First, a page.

As Hosni Mubarak was released from prison today and whisked away by helicopter, he was caught on camera flashing a smile.
Some Egyptians, exhausted by years of continual unrest, will have welcomed today’s development. But for others, the ex-dictator’s grin would have been a cruel indictment of the sacrifices made to secure his ouster in 2011.
After days of speculation about the fate of Egypt’s former president, he was finally freed from prison and transported to a military hospital near the banks of the Nile.
Local TV stations showed footage of the 85-year-old being carried in the helicopter and then landing at the military hospital.
“I’m very sad,” said Hazem Bassiouni, an activist who has been involved in numerous street clashes against the police and army since Mr Mubarak was toppled, said: “He has been released and we have achieved nothing.”
Last year Mr Mubarak was sentenced to life in prison for his role in the killing of protesters during the January 2011 uprising. But earlier this year a court accepted an appeal by his lawyers and ordered a retrial in the case.
By April this year, the former Egyptian leader had already served the maximum pretrial detention period behind bars and was being held in connection with a separate corruption case.
This week, two court rulings removed the last legal justification for his detention – a decision which led to the toppled autocrat being released from prison. He is still being retried on charges related to the killing of protesters.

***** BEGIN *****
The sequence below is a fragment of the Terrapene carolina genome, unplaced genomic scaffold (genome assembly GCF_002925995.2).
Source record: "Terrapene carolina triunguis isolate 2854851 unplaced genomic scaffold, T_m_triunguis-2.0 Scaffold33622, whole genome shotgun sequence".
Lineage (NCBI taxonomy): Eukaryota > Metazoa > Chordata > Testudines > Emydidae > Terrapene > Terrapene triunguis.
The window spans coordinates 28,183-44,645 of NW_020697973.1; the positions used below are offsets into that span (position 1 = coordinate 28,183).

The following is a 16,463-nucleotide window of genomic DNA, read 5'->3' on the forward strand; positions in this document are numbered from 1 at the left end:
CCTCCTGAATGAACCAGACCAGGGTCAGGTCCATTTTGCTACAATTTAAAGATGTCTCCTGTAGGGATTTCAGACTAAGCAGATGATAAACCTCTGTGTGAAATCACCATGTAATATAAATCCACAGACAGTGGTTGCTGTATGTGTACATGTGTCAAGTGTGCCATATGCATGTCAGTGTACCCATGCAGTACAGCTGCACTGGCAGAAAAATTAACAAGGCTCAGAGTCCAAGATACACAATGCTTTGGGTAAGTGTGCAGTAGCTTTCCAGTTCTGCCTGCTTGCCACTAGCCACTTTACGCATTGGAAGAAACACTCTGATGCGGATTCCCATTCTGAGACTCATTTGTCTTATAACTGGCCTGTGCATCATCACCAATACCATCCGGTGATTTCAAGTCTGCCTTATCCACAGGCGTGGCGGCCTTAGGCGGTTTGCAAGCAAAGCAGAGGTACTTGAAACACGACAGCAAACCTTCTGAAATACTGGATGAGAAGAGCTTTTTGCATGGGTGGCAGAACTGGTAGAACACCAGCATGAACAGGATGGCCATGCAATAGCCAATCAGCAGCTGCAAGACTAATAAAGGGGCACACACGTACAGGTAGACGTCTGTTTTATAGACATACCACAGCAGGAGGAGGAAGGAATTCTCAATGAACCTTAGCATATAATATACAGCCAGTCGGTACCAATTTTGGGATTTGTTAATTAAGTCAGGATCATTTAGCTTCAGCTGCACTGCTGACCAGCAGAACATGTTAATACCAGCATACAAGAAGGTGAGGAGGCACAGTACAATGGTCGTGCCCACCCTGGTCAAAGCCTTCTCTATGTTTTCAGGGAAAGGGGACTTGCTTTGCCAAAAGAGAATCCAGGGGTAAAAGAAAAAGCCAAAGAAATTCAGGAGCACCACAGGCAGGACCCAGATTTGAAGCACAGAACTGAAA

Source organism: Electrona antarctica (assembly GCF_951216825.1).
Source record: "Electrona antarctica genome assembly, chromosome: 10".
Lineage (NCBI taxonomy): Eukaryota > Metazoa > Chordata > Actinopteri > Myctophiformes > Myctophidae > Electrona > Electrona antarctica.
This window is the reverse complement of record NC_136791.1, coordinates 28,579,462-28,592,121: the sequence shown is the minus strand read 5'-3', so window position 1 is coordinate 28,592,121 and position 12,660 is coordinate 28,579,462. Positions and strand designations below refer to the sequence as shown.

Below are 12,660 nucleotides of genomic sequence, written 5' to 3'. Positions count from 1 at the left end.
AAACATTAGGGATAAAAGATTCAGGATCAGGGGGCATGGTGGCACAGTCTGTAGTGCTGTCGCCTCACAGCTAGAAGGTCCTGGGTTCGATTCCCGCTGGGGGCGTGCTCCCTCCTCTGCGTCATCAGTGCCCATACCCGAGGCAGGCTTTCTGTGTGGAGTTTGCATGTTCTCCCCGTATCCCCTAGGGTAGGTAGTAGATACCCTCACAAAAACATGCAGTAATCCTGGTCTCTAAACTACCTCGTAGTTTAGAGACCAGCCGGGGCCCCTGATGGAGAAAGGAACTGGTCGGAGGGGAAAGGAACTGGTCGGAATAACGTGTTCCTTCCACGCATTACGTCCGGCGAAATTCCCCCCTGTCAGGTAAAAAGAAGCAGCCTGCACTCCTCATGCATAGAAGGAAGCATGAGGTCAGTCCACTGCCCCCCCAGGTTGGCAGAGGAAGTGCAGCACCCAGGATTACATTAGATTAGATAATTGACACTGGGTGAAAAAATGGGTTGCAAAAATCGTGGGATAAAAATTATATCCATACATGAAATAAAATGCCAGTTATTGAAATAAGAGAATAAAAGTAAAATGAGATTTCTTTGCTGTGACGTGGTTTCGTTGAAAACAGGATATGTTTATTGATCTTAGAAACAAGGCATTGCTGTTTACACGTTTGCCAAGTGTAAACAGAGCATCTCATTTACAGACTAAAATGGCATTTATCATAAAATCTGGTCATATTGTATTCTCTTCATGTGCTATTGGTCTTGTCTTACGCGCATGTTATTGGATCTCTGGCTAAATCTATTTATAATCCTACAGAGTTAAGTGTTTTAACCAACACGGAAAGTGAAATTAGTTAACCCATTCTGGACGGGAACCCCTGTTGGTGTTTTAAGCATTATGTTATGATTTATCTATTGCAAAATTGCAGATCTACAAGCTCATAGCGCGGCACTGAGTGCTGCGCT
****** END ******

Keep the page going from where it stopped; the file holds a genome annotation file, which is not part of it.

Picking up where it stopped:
According to Emad Shahin, a Cairo-based political expert, the developments marked a victory for Egypt’s “counter-revolutionary” forces: “The release of Hosni Mubarak symbolises a return to the practices of the old state,” he said.
Since 3 July, when Egypt’s military mounted a popular coup against President Mohamed Morsi, on the back of huge nationwide protests, the country has been sinking into a bloody mire of state-sponsored massacres and anti-Christian reprisal attacks.
Several hundred people have been killed since last week, including scores of police and soldiers, while churches and homes owned by Christians have been torched and attacked.
In response, Egypt’s security services have rounded up hundreds of Islamists and a night-time curfew has been declared in Cairo.
All the while a toxic sense of polarisation has seeped into the national debate. To criticise the state’s conduct is now to invite accusations of treachery, while to express dismay at the bloodshed is to risk accusations of naivety.
Khaled Dawoud, a former spokesman for the National Salvation Front – the leading liberal political coalition – quit his position recently after being asked to read a statement that supported the police’s conduct during last week’s massacre of Islamists in eastern Cairo.
Dr Hisham Hellyer, an Egypt expert at the Washington-based Brookings Institution, told The Independent: “If Mohamed Morsi had still been in charge today, he would probably be doing the same”.
Dr Hellyer also noted that Mr Mubarak’s release was in accordance with Egyptian law. “Symbolically it’s a mess,” he said. “But honestly, it’s just a bad coincidence.”